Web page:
July 3 birthday of Leos Janáček: Taras Bulba–Rhapsody for Orchestra (1918)

Leoš Janáček (1854 – 1928) is the second most famous Czech composer after Dvorak. I’m a bigger fan of his “Sinfonetta,” but Taras Bulba showcases his syncretism of classical, folk and 20th century musical currents.

June 21. Pavel Haas’ Birthday: A Study For Strings

Another victim of the goddamned Holocaust.  Czech composer, Pavel Haas, was one of the most successful of Leoš Janáček‘s pupils.  This piece was written in Theresienstadt, a concentration camp located in former Czechoslovakia where he wrote the piece.  This camp was the one that was dressed up for a visit from the International Red Cross to prove that no Jews were suffering.  A film was made of this by a director hired by the camp’s commandant.  It showed a children’s choir singing one of Haas’ works.  After the film was finished, 18,000 inmates were transferred to Auschwitz where they were gassed in 1944.

It is hard to believe that 72 years later, acts of terrorism, hate crimes against gays, and murder of people of color, and massacres by one religious faction of another, still have not abated.  No lessons learned from WWII?

Here’s his wikipedia entry.

June 15. Edvard Grieg’s Birthday: Holberg Suite

Today is the birthday of the Norwegian composer, Edvard Grieg (15 June 1843 – 4 September 1907). Most people know his Piano Concerto in A and Peer Gynt Suite. I had heard snippets of the Holberg from time to time on the local classical channel over the years, not knowing what it was. It wasn’t until about 20 years ago when my daughter was studying violin that at a concert of the National Symphony Orchestra that I heard it in its full for the first time. A late Romantic and contemporary of Dvorak and Tchaikowski, Grieg’s Holberg reminds me of their Serenades for Strings. It’s lush and warm at times it has a classical feel and at others reminds me of Britten’s Simple Symphony based on English folksongs.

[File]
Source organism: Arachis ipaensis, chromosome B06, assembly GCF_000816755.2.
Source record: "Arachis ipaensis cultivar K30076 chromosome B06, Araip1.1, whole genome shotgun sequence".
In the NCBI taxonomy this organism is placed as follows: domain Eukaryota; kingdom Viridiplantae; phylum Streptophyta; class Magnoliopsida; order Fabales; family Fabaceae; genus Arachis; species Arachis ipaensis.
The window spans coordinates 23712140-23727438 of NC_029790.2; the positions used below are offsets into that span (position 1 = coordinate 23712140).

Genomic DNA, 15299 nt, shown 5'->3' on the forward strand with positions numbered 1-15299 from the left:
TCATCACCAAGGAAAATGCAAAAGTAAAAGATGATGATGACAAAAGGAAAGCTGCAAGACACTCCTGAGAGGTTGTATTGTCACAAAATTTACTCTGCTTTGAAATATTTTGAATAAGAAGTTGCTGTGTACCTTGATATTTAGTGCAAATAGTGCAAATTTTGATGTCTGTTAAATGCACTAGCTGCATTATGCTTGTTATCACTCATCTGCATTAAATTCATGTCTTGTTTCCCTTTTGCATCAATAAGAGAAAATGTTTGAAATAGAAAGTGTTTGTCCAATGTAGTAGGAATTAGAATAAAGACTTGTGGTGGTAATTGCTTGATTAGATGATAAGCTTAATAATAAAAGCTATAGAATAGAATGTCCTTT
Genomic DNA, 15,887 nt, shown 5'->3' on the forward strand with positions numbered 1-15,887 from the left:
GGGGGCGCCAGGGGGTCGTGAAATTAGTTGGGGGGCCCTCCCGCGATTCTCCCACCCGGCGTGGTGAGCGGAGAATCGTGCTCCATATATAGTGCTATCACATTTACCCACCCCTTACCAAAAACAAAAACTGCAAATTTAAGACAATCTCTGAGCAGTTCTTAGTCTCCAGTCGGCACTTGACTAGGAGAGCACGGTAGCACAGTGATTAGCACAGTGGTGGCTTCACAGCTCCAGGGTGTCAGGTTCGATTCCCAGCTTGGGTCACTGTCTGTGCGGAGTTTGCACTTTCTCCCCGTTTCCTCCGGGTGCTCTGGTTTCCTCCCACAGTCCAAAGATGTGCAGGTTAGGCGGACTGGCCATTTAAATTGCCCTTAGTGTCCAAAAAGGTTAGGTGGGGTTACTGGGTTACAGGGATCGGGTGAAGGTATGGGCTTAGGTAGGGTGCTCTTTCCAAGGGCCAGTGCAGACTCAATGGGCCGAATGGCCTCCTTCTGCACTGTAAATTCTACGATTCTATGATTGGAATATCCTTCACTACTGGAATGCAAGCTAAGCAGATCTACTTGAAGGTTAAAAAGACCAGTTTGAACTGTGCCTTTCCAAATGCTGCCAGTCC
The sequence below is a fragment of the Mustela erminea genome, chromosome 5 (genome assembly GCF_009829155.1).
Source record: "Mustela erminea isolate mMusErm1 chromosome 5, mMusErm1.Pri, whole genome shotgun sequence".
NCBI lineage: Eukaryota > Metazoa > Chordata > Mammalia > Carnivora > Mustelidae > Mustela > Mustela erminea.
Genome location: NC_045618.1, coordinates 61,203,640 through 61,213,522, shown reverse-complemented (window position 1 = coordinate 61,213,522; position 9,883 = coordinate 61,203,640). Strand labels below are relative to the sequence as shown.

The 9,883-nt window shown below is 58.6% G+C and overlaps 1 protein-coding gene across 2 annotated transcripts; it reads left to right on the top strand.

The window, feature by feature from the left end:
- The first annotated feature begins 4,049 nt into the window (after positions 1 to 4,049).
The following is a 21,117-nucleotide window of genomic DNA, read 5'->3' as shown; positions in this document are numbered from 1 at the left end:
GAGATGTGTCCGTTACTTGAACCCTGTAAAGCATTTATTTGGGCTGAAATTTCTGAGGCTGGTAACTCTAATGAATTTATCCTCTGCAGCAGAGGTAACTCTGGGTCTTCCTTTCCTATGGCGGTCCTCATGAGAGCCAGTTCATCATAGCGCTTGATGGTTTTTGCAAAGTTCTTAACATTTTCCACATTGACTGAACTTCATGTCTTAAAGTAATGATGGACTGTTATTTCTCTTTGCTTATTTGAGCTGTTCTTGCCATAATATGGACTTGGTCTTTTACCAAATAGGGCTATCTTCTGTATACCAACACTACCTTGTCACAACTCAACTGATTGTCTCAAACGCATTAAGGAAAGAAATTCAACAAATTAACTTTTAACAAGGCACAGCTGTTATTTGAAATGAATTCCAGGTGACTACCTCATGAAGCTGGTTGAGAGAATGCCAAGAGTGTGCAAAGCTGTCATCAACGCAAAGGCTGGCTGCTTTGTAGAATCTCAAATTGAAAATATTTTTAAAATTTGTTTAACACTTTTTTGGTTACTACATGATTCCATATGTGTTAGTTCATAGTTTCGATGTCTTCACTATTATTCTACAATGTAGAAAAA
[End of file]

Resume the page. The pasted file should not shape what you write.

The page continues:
Here’s his wikipedia entry.

Brahms, Dvorak, Mahler, the Byrds and Buddhas

There is a Theosophist saying (sometimes attributed to Buddha) that goes, “When the student is ready the teacher will appear.” The origin of the word Buddha means “to wake up” and people think of the Buddha as a great teacher. And what is a great teacher but someone who wakes you up? Why this is important to me is because, whenever I most needed it, a person has appeared in my life to either teach me or point me in the right direction. There have been three outstanding Buddha’s in my life.

In my junior year of high school, I became good friends with a classmate whose family was completely different from my own. They all listened to classical music, read The New Yorker, discussed classic works of literature, and studied languages. That’s where I first heard this Brahms trio:

They opened up a whole other world for me. I felt so uncultured in their presence that I devoted myself to turning myself into an “intellectual.” I read voraciously, bought tons of classical music, and studied the works of great artists.

This became a problem, though, when it came time to go to college. My three older brothers had gone to a state university that had good math and science programs and it was expected that I go there. What’s more my father was convinced that computer science was the wave of the future, so that’s what I declared as my major. I was profoundly unhappy. It seemed so dull compared to the world of art and literature I had come to love. That is when the first Buddha showed up.

One day after my biology class, the teacher singled me out from a lecture hall of over two hundred students and asked me to come to talk with him. He listened to me as I explained my dreams, ideas, and dissatisfaction. Then he told me that I had to look really hard into myself to find my true desires and then follow them. I was listening to a lot of Dvorak at the time.